Fentanyl Addiction What it is and why it’s dangerous

Fentanyl is a synthetic opioid that’s 50 to 100 times more potent than morphine. Due to its high potency, fentanyl users face a high risk of fentanyl addiction, as well as fentanyl overdose.

In recent years, deaths caused by fentanyl addiction have skyrocketed. In fact, data from the U.S. Centers for Disease Control and Prevention (CDC) pegged the powerful opioid as the leading cause of death among Americans aged 18 to 45 years in 2021—killing more people than car accidents, gun violence, or suicide.

Fentanyl can elicit strong feelings of euphoria, relaxation, and pain relief and causes strong symptoms of withdrawal in users who quit taking the drug, making it hard for users to overcome fentanyl addiction.

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What Is Fentanyl?

Fentanyl is a potent and highly addictive synthetic opioid that’s available as a pharmaceutical drug and is also illegally manufactured for use as an illicit street drug.

What is fentanyl used for?

You’ve likely heard of fentanyl, but you may be wondering: What is fentanyl used for? Fentanyl is a powerful opioid painkiller that’s commonly used in the hospital setting to treat severe pain. In some cases, fentanyl is prescribed to treat chronic pain in patients who have developed a tolerance to other prescription painkillers. Legally, fentanyl has been approved by the FDA for use as an analgesic and anesthetic.

Fentanyl is also manufactured and used illegally as a street drug. When used recreationally, fentanyl creates a euphoric high that may include feelings of extreme happiness, pain relief, and relaxation.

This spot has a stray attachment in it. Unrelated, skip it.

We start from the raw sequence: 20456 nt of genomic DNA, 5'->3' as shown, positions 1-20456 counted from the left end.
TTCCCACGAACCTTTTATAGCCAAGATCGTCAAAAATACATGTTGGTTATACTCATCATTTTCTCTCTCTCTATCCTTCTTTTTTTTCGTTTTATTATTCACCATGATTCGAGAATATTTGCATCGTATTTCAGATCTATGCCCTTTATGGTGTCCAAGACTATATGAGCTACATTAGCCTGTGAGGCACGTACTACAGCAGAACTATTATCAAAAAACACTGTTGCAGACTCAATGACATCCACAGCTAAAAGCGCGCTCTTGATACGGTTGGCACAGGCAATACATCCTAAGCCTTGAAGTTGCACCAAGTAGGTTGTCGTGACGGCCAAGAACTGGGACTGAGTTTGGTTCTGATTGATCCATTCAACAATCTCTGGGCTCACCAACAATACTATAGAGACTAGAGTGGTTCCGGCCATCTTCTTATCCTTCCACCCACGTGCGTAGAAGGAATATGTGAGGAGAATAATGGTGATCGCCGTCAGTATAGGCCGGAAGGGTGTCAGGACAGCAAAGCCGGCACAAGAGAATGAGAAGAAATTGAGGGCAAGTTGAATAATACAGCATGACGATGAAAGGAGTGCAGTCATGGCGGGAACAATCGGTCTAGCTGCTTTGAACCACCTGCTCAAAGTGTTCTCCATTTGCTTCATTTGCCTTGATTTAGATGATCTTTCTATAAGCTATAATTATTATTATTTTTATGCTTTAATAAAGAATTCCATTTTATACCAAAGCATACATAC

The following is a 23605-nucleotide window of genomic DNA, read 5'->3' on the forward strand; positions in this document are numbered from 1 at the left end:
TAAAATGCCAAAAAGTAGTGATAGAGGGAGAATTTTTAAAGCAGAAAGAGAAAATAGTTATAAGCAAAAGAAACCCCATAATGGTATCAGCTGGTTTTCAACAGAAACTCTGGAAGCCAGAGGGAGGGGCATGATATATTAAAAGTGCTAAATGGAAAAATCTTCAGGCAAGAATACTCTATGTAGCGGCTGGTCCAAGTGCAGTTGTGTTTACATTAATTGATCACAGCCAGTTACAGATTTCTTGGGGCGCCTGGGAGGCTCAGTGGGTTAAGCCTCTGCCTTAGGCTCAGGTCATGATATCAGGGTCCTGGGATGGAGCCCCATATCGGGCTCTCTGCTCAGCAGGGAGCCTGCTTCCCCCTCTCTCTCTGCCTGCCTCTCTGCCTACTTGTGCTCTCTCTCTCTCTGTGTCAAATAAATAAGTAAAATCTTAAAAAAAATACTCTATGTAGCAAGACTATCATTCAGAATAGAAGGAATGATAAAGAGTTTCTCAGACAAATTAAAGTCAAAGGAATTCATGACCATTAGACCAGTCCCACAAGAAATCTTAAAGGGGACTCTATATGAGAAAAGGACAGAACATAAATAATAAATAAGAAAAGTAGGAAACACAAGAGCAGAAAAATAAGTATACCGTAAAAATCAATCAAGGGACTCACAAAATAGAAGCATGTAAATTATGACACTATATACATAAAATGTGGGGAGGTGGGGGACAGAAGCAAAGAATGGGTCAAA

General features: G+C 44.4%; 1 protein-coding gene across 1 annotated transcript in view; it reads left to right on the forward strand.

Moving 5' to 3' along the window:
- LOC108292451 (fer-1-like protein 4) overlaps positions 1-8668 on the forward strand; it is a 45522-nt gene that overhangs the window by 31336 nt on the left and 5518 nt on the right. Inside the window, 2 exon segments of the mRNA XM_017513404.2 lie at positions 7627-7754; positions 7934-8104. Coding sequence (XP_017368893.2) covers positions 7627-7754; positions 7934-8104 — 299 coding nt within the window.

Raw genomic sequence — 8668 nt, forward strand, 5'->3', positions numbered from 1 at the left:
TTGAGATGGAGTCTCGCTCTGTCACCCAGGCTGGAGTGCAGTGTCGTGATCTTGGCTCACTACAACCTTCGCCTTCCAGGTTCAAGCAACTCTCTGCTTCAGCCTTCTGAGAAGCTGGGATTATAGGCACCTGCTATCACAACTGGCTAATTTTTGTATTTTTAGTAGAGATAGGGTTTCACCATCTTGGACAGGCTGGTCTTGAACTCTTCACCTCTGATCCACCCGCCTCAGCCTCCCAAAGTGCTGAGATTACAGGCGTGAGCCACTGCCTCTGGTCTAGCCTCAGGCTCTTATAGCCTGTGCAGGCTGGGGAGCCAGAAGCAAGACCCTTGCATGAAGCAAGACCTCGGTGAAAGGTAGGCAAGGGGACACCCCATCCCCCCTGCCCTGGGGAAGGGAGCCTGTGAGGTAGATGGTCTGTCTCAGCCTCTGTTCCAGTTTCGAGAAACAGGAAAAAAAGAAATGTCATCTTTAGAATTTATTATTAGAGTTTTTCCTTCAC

How Does Fentanyl Work?

Fentanyl is part of a class of drugs called opioids. Opioids work by binding to receptors in the brain that control the body’s sensations of pain and emotions. Some opioids, like heroin, are developed using natural compounds found in opium poppy plants, while synthetic opioids, like fentanyl, are made in a lab by scientists. While they produce similar effects, fentanyl is extremely potent, increasing the risk of addiction and overdose.

How Long Does Fentanyl Stay in Your System?

The answer to the question “how long does fentanyl stay in your system” is that fentanyl and its metabolites can be detectable in urine for around 1-2 days after use. However, this detection window can vary depending on factors like the dosage, frequency of use, individual metabolism, and the specific drug test being employed.

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Is Fentanyl Addictive?

Yes, fentanyl is addictive. Over time, people who use opioids become less sensitive to the effects of the drug, which can lead to misuse and, eventually, opioid addiction. This effect is heightened among fentanyl users because of the drug’s high potency.

Potency: Fentanyl vs. Common Opioids

icon depiction of heroin addiction


50x more potent

Icon for syringe of morphine


Up to 100x more potent

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Fentanyl has become one of the most deadly drugs in the United States. Deaths caused by synthetic opioid overdose, primarily fentanyl, jumped from 57,834 in 2020 to 71,238 in 2021. In 2021, the number of fentanyl-related deaths in the United States outnumbered gun- and auto-related deaths combined.

Why is fentanyl dangerous? Here are three reasons fentanyl is a threat: